When it comes to grief, are certain people allowed to grieve more? When tragedies occur this is a question I find myself pondering. I came across a term recently that I believe perfectly sums up my thoughts on the matter: hierarchy of grief. Our entire society is built upon and functions because of hierarchies that we all acknowledge and abide by. Why should the grieving process be any different?
If there are rights to grieving a loss, certainly most deserving are the immediate family ie: parents, siblings, spouse, and children. These are the people who lived side by side the person and will undoubtedly be most affected by his or her passing. These are the people to take your cue from when you're trying to decide what's appropriate. Allow them to inform and reach out to people how and when they see fit. If a post is going to go on social media let it come from them first. The family is probably dealing with enough emotions and decisions to also have to worry about what someone tweeted about their loved one.
Many of my best and oldest friends will acknowledge that we have a closer relationship than I do with members of my family, and for friends like that I would include them with the first category. Close friends may often find themselves annoyed with other people's expressions of sadness. It's easy after a death to over familiarize oneself with the person who died. We make our relationships with him or her more meaningful than they actually were. After a tragedy in my life last year I saw this from many of the people impacted. I admit that I myself was guilty of it. The only conclusion I could come to is that we are not capable of truly judging the depth or sincerity of each other's relationships. Another person's importance to me is not always contingent upon my importance to them.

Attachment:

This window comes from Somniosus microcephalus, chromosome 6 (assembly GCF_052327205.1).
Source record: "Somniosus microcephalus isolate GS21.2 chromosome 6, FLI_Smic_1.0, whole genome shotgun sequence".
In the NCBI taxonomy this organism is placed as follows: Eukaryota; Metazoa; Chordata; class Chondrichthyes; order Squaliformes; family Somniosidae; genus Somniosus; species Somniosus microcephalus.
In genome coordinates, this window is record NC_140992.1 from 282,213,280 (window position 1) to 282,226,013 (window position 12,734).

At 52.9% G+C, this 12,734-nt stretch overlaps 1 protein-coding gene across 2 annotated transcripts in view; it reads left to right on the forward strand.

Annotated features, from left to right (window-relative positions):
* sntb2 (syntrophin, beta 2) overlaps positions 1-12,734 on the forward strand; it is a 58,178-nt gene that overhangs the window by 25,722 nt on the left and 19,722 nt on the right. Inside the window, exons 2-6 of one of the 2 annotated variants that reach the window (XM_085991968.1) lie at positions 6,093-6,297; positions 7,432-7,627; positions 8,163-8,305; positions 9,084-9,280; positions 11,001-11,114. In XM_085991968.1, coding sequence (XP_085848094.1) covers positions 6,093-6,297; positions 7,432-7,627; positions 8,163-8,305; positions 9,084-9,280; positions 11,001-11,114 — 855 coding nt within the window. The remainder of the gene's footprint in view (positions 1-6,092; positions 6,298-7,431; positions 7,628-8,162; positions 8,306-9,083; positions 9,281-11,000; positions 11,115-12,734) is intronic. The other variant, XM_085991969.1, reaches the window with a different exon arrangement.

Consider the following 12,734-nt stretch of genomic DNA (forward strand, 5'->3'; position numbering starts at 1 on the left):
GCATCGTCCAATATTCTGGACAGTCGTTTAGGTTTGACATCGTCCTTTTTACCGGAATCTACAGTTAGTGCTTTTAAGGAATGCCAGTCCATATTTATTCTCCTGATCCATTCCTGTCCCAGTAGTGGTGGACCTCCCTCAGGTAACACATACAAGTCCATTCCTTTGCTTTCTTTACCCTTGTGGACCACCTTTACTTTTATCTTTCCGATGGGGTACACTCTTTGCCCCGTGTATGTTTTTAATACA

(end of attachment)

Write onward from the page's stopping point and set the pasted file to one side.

After the circles of family and close friends is where the boundaries of this hierarchy of grief become less defined. It becomes like the ripples in a pond where the dropped pebble at the center is the tragedy, with each ripple growing larger and more distant from the source. With each new circle there are more and more people affected. These people are coworkers, casual friends and acquaintances, and the larger community. Distance from a tragedy does not diminish anyone's feelings, but should act as a reminder to consider the appropriateness of public expressions of mourning. We can often confuse our empathy or compassion with genuine feelings of personal grief over the loss. Or more often than not, a tragedy reminds us of something from our own past, and strikes a nerve prompting us to relive the heartache we previously experienced.
In a world that seems to be constantly full of tragedy, death, and sadness it is my hope that we can all help lighten the burden of grieving without being disrespectful to those most immediately impacted or being consumed by our own pain.